At first, Immortals of Aveum pleasantly surprised me, putting a lot more stock into its narrative themes of environmentalism than I expected its wartime story to cover. The focus for this first-person shooter, however, is still on blasting baddies, albeit with a variety of bullet-inspired spells instead of traditional firearms. And although all the shooting is exciting for the first half of the game, it becomes increasingly annoying in the latter half when firefights get longer and more frequent. These shoot-outs interrupt the story's momentum by dragging it out, curating an irritating sense of repetitive tedium.
Though you're slinging spells in Immortals, the magic you're casting is more cosmetic flavoring to what is otherwise a fairly traditional military shooter. Red magic unleashes with all the concussive force of a shotgun while green magic slowly ramps with the heated ferocity of a light machine gun and blue magic slices through the air with the precision of a bolt-action rifle. You switch between them at the push of the button, though annoyingly only in a cycle of blue to red to green and back to blue. There's no way to immediately leapfrog to the magic you need.
The lack of a quality-of-life feature as mainstream as a weapon wheel is quite noticeable in Immortals, which sees you frequently switch between your three equipped styles of magic. Not only does each color of magic fire differently, many enemies are armored against all but one color, meaning you need to oftentimes switch to a specific color when focusing on a new target. Early into the game, when you're only fighting a handful of enemies at a time, this drawback isn't that noticeable. But once you get far enough into Immortals' story, you find yourself fighting wave after wave of dozen-odd enemies, each of which requires a specific color of magic to defeat. And having to cycle through the animation of summoning green magic just to have the option to switch to the blue magic I need can be costly in as fast-paced a shooter as Immortals, where enemies hit hard and nimbly move about the battlefield. A carefully lined-up shot may no longer be there by the time you switch to the needed color.Continue Reading at GameSpot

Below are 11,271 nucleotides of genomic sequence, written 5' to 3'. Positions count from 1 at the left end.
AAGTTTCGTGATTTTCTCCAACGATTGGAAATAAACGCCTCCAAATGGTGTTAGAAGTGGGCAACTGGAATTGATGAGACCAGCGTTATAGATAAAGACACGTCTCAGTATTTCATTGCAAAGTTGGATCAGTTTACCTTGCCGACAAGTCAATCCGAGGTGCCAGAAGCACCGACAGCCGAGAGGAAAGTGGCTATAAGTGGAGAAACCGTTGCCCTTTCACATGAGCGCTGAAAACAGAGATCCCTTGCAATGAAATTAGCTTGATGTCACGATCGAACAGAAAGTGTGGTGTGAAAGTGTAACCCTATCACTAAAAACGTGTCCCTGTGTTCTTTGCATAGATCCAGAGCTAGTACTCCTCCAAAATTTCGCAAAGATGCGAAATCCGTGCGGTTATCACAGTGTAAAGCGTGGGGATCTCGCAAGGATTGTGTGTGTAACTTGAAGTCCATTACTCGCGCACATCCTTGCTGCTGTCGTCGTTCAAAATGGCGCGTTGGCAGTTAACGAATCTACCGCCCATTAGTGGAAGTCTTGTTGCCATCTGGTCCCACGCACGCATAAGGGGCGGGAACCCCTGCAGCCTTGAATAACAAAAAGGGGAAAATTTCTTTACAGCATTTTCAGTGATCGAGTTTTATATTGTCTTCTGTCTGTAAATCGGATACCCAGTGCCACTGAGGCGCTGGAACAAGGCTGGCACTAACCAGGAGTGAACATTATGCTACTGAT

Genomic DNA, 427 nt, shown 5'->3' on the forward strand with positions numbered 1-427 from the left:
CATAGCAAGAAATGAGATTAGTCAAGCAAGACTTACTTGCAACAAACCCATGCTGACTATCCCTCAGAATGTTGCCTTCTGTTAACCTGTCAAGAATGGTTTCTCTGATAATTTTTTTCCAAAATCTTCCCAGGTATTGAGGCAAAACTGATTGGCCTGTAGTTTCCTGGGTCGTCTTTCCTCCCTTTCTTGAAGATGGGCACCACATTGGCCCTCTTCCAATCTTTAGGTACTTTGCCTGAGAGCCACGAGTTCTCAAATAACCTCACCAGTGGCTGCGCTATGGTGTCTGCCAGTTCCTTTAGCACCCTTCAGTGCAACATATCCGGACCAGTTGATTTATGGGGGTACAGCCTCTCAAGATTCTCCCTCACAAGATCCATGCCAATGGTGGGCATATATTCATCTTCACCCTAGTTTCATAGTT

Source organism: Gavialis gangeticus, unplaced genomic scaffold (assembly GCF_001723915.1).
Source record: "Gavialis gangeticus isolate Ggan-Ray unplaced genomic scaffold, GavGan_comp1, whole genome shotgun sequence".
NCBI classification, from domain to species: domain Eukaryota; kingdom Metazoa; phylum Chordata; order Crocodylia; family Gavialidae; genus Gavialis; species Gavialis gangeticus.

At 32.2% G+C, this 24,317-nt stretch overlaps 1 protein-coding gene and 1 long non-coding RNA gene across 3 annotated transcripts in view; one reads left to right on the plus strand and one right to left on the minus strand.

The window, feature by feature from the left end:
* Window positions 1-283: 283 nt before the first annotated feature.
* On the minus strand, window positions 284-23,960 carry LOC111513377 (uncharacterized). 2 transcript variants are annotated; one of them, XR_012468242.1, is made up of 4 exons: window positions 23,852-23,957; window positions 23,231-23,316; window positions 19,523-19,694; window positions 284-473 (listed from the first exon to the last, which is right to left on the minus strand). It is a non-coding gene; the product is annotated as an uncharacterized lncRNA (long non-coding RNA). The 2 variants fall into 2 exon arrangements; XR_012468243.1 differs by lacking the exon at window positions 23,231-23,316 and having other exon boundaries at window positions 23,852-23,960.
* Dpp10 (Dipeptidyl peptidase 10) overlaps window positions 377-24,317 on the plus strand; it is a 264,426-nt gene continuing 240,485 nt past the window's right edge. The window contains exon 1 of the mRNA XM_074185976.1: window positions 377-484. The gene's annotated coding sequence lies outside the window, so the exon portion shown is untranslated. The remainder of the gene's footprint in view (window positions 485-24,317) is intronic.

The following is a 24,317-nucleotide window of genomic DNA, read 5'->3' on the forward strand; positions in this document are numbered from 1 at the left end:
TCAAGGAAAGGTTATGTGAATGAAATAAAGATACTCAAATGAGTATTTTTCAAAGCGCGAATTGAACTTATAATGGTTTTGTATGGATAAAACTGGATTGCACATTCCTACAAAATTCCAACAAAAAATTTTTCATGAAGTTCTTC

One of my fondest memories as a football fan is Chris Johnson's 2,000-yard season in 2009. As arguably the fastest player the league has ever seen, the running back forever known as CJ2K was a one-man highlight reel, turning would-be six-yard gains into 50+ yard touchdowns all season long. But if you watch those highlights, you'll find a common theme: Titans wideout Kenny Britt was so often downfield blocking, creating vital running lanes through which CJ would weave with his unrivaled quickness. Britt is an unsung hero of CJ's historic season. In Madden 24, it's been great to find players can now enjoy similarly helpful downfield blocking like never before. This fix to the running game is precisely the sort of tangible improvement I hope for with every new Madden game. But examples such as this are overshadowed by a lack of major additions to Madden's suite of features and modes.
That improvement to blocking has been a minor bullet point of EA's marketing in the run-up to release and is known as the Tactical Blocking System, essentially referring to an overhaul of how the AI linemen and other blockers target which defenders to remove from the play. This is easily my favorite new toy in Madden as its changes are apparent and make the ground game, or running after the catch, much more lifelike than before. But the publisher didn't hype up this change as much as others. Instead, EA buried this highlight behind two returning features: minigames and Superstar mode.